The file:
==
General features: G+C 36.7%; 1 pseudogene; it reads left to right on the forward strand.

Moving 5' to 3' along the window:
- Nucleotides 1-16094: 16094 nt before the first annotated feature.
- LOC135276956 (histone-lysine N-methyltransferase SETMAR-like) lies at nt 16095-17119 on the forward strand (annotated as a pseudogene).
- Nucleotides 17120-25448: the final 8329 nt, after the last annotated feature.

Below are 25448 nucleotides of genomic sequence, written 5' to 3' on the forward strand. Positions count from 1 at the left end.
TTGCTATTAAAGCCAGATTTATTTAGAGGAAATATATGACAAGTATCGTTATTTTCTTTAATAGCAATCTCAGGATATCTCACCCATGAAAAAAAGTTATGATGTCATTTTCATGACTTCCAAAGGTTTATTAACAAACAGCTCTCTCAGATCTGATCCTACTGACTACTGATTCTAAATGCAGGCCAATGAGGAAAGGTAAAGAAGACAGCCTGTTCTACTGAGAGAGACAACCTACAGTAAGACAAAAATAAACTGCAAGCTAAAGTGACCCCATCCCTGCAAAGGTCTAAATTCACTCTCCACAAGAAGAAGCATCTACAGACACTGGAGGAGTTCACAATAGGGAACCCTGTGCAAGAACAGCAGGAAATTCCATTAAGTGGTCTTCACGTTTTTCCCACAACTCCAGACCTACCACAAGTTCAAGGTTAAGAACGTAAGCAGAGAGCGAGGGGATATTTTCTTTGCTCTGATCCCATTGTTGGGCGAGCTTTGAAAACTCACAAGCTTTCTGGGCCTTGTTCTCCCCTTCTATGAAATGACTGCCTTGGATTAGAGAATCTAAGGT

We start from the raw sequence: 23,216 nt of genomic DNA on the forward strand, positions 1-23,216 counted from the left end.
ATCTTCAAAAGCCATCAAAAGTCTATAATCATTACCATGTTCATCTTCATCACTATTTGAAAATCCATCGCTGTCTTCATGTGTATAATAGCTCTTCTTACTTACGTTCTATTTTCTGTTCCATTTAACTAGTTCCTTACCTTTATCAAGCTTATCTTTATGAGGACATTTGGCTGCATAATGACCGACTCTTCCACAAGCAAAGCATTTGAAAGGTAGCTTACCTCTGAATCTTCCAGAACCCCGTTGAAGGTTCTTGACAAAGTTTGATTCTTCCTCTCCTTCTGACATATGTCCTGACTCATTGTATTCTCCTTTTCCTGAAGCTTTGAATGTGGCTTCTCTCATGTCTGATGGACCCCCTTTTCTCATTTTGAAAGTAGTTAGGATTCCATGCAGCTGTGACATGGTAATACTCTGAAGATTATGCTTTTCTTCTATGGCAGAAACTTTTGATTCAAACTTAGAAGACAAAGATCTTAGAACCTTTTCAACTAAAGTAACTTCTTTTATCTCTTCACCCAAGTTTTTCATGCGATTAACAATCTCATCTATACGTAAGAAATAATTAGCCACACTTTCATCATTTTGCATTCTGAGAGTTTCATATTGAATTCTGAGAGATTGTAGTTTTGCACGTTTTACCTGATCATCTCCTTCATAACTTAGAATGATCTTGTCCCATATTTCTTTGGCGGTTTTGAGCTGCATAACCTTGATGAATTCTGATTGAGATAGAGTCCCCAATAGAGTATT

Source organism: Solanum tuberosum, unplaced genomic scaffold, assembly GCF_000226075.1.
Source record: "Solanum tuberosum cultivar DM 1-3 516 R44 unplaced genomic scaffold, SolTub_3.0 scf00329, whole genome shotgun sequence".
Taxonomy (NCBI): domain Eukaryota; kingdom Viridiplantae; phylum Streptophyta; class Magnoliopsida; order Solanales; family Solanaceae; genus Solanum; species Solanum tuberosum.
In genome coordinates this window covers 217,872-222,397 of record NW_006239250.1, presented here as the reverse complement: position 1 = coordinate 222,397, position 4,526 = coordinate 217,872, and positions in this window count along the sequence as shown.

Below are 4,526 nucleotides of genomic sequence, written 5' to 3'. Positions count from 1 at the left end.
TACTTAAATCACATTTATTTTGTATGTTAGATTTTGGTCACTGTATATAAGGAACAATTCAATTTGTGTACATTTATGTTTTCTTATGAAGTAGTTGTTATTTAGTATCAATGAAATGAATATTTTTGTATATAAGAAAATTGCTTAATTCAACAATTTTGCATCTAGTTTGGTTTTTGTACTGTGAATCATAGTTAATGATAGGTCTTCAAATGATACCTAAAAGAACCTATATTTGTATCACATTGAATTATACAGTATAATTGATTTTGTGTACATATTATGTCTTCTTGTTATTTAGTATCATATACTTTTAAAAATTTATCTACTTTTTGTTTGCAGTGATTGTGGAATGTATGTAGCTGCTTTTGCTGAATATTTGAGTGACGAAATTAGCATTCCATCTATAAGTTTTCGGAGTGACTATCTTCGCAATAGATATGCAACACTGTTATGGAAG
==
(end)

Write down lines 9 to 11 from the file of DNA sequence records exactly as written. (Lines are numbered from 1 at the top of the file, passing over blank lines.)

ATCTTCAAAAGCCATCAAAAGTCTATAATCATTACCATGTTCATCTTCATCACTATTTGAAAATCCATCGCTGTCTTCATGTGTATAATAGCTCTTCTTACTTACGTTCTATTTTCTGTTCCATTTAACTAGTTCCTTACCTTTATCAAGCTTATCTTTATGAGGACATTTGGCTGCATAATGACCGACTCTTCCACAAGCAAAGCATTTGAAAGGTAGCTTACCTCTGAATCTTCCAGAACCCCGTTGAAGGTTCTTGACAAAGTTTGATTCTTCCTCTCCTTCTGACATATGTCCTGACTCATTGTATTCTCCTTTTCCTGAAGCTTTGAATGTGGCTTCTCTCATGTCTGATGGACCCCCTTTTCTCATTTTGAAAGTAGTTAGGATTCCATGCAGCTGTGACATGGTAATACTCTGAAGATTATGCTTTTCTTCTATGGCAGAAACTTTTGATTCAAACTTAGAAGACAAAGATCTTAGAACCTTTTCAACTAAAGTAACTTCTTTTATCTCTTCACCCAAGTTTTTCATGCGATTAACAATCTCATCTATACGTAAGAAATAATTAGCCACACTTTCATCATTTTGCATTCTGAGAGTTTCATATTGAATTCTGAGAGATTGTAGTTTTGCACGTTTTACCTGATCATCTCCTTCATAACTTAGAATGATCTTGTCCCATATTTCTTTGGCGGTTTTGAGCTGCATAACCTTGATGAATTCTGATTGAGATAGAGTCCCCAATAGAGTATT

Source organism: Solanum tuberosum, unplaced genomic scaffold, assembly GCF_000226075.1.
Source record: "Solanum tuberosum cultivar DM 1-3 516 R44 unplaced genomic scaffold, SolTub_3.0 scf00329, whole genome shotgun sequence".